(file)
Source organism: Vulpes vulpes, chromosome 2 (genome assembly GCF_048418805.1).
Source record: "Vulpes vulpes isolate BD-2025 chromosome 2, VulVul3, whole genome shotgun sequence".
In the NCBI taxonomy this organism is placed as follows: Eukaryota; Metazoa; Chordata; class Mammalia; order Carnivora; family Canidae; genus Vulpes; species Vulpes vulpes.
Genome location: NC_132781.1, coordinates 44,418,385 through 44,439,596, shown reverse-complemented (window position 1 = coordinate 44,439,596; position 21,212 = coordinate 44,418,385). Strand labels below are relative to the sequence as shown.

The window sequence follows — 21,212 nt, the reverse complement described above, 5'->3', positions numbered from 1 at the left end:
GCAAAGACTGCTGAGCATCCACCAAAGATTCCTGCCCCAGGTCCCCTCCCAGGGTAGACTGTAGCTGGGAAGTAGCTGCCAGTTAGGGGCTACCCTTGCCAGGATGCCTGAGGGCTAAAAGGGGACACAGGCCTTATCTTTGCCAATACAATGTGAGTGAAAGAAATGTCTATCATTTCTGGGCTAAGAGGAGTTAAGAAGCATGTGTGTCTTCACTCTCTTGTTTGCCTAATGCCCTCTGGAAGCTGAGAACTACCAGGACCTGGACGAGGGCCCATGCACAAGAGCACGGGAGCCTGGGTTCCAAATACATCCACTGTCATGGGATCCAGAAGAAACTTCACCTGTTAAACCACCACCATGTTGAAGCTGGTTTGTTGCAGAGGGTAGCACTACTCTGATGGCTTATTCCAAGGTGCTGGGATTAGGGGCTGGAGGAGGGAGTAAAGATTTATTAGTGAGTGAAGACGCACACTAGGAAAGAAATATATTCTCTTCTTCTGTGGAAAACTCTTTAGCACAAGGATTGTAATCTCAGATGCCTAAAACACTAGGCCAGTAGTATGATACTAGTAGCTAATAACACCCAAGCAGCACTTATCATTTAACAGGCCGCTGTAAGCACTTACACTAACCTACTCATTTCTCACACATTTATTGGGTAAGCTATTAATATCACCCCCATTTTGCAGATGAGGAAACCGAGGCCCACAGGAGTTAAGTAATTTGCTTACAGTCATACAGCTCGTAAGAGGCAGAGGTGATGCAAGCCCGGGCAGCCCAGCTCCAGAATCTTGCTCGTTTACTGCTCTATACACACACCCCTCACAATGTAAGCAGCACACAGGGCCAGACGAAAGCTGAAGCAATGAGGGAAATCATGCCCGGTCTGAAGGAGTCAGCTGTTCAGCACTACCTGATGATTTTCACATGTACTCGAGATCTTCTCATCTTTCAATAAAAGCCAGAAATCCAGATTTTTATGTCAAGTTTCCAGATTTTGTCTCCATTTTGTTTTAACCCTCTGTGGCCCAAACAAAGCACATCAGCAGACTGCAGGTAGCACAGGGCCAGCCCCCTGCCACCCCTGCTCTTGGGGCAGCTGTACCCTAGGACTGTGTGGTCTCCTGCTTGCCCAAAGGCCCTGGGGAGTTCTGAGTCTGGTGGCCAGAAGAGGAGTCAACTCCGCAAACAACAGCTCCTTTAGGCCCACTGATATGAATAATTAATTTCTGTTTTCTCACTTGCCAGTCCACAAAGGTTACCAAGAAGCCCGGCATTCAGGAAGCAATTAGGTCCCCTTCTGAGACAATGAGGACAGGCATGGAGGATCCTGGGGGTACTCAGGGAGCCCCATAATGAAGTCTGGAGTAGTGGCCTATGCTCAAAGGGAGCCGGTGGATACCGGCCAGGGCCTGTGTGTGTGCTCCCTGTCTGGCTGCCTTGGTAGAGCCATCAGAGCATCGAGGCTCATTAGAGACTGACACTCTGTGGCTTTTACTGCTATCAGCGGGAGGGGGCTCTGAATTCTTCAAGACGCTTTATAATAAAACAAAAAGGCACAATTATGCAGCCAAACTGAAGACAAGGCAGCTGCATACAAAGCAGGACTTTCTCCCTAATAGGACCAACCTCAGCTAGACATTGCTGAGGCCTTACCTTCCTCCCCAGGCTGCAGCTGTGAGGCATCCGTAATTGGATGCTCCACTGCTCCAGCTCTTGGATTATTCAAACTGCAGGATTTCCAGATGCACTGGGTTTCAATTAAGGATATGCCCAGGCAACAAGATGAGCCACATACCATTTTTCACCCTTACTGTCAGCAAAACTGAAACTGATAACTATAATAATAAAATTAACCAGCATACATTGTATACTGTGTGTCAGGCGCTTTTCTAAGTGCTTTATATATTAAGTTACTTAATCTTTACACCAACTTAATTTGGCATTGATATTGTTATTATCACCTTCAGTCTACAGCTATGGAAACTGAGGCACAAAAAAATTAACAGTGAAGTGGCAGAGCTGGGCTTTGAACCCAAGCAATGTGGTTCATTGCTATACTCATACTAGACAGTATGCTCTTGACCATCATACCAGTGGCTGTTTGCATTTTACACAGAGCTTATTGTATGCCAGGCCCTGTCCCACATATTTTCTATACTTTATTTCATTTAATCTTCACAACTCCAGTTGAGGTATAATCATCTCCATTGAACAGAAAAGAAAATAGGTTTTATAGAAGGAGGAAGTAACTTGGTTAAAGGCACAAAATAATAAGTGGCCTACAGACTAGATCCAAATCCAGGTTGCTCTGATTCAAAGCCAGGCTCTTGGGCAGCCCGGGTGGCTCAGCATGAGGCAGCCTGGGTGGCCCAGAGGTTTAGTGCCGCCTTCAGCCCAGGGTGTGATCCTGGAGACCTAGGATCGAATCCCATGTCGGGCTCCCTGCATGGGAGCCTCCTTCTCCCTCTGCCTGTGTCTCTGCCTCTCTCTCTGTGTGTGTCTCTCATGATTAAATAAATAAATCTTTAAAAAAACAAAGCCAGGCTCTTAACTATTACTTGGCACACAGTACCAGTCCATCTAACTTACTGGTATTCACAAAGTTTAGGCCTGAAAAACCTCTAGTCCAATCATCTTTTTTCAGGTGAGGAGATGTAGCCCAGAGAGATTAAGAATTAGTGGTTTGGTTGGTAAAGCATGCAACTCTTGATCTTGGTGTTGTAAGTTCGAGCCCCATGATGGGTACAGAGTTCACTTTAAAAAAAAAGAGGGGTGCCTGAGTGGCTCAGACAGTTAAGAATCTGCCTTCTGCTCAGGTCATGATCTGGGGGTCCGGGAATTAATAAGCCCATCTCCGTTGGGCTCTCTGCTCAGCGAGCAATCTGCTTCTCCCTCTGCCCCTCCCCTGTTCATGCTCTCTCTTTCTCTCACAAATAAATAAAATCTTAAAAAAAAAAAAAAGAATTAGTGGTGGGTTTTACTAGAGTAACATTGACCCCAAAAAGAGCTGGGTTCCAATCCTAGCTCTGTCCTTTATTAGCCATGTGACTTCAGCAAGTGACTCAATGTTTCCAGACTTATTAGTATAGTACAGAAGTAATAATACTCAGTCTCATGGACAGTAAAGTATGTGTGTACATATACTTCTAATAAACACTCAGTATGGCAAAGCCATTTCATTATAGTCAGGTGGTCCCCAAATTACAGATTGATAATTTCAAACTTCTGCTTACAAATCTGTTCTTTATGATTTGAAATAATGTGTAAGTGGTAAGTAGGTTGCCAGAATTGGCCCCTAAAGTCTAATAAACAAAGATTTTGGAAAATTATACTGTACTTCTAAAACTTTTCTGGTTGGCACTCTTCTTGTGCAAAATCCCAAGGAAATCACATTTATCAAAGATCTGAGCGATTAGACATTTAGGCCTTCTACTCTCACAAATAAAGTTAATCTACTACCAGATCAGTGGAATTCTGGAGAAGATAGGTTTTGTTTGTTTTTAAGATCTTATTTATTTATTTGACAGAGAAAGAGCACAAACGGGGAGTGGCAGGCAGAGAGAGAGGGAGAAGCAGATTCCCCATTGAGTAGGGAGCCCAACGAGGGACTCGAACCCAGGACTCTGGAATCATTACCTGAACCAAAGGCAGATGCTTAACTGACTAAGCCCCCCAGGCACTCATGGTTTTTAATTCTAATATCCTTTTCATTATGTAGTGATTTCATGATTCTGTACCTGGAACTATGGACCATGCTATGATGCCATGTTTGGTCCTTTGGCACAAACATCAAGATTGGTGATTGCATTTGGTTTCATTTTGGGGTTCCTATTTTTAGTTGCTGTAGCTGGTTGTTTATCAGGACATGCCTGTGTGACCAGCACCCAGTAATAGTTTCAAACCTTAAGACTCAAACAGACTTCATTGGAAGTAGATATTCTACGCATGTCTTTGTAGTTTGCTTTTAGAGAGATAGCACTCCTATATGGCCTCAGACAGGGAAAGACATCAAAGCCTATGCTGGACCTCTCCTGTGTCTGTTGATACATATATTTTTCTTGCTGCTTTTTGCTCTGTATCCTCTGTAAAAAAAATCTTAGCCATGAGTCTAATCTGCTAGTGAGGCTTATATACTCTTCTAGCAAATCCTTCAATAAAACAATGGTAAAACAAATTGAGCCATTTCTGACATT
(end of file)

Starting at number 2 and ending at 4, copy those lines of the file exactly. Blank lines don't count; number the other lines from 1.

Source record: "Vulpes vulpes isolate BD-2025 chromosome 2, VulVul3, whole genome shotgun sequence".
In the NCBI taxonomy this organism is placed as follows: Eukaryota; Metazoa; Chordata; class Mammalia; order Carnivora; family Canidae; genus Vulpes; species Vulpes vulpes.
Genome location: NC_132781.1, coordinates 44,418,385 through 44,439,596, shown reverse-complemented (window position 1 = coordinate 44,439,596; position 21,212 = coordinate 44,418,385). Strand labels below are relative to the sequence as shown.